In the 1930s, Waugh’s professional life fell into a certain pattern: he would go abroad, write a travel book about his experiences, and then rework the material in a novel. In 1930 he was sent to Abyssinia by a newspaper to report on the coronation of Emperor Haile Selassie I. His nonfiction account of this trip was Remote People (1931), and its fictional fruit was Black Mischief (1932). Abyssinia is transformed into Azania, an island state off the coast of East Africa, whose young monarch, the Emperor Seth, is infatuated with Western ideas of Progress and strives vainly to impose them on his still-primitive subjects. He orders his commander-in-chief, General Connolly, to issue the army with boots and equip it with a tank. The tank cannot operate in jungle terrain and is useful only as a punishment cell; the soldiers assume the boots are extra rations and eat them. Seth’s campaign to introduce contraception misfires when the people misinterpret his posters, with their before-and-after illustrations of the advantages of using condoms.

See: on right hand: there is rich man: smoke pipe like big chief: but his wife she no good; sit eating meat; and rich man no good: he only one son.

See: on left hand: poor man: not much to eat: but his wife she very good, work hard in field: man he good too: eleven children; one very mad, very holy. And in the middle: Emperor’s juju. Make you like that good man with eleven children.

It is easy to mistake this comedy for a display of racial prejudice. There is no doubt that Evelyn Waugh, like most Englishmen of his class and time, harbored a measure of such prejudice. But his imagination was more even-handed. It was the clash of different cultures in colonial and postcolonial Africa, all seeking to exploit each other, that fascinated Waugh, because it generated so many delicious incongruities, absurdities, and contradictions in human behavior. In Africa, he found, the comedy of manners bordered on the surreal. Only in Alice in Wonderland, Waugh wrote in Remote People, could he find a “parallel for life in Addis Ababa…the peculiar flavour of galvanised and translated reality.”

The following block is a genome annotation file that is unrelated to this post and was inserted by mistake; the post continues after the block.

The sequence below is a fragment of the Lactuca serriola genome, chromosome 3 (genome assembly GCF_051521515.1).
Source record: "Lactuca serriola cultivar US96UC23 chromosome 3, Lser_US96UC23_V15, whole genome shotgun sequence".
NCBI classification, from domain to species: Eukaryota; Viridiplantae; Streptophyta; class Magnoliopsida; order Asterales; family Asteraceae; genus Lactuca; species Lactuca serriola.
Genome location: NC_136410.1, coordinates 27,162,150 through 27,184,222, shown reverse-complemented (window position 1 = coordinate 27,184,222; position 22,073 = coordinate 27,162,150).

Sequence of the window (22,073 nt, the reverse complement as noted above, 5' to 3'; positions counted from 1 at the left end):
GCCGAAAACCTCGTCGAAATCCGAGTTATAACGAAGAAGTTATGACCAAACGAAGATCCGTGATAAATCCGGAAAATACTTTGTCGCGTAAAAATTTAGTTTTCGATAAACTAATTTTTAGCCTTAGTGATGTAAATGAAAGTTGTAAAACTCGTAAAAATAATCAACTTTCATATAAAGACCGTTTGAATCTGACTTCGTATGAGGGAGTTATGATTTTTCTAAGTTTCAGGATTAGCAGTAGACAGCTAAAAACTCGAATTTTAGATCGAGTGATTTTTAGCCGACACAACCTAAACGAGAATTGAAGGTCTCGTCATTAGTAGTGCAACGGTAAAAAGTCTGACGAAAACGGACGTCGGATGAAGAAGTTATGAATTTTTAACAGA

Seth defines his struggle as “a war of Progress against Barbarism.” Waugh shows that progress is usually only another form of barbarism. Certainly its representatives in Azania are hardly to its credit: the sublimely lazy and inefficient British legation, the self-important, self-deceiving French legation, or the Englishman who becomes Seth’s right-hand man, Basil Seal. As a novel, Black Mischief suffers perhaps from not having a really sympathetic character, unless it is the down-to-earth General Connolly. Instead of a reactive, victimized hero, we have in this book a totally amoral antihero, a “corker” but a cad, to whom deception and the double cross are second nature. Basil Seal’s romance with Prudence, the British ambassador’s daughter, lacks the underlying poignancy of the relationship between Adam and Nina in Vile Bodies, but this absence licenses one of the blackest reversals in the history of comedy.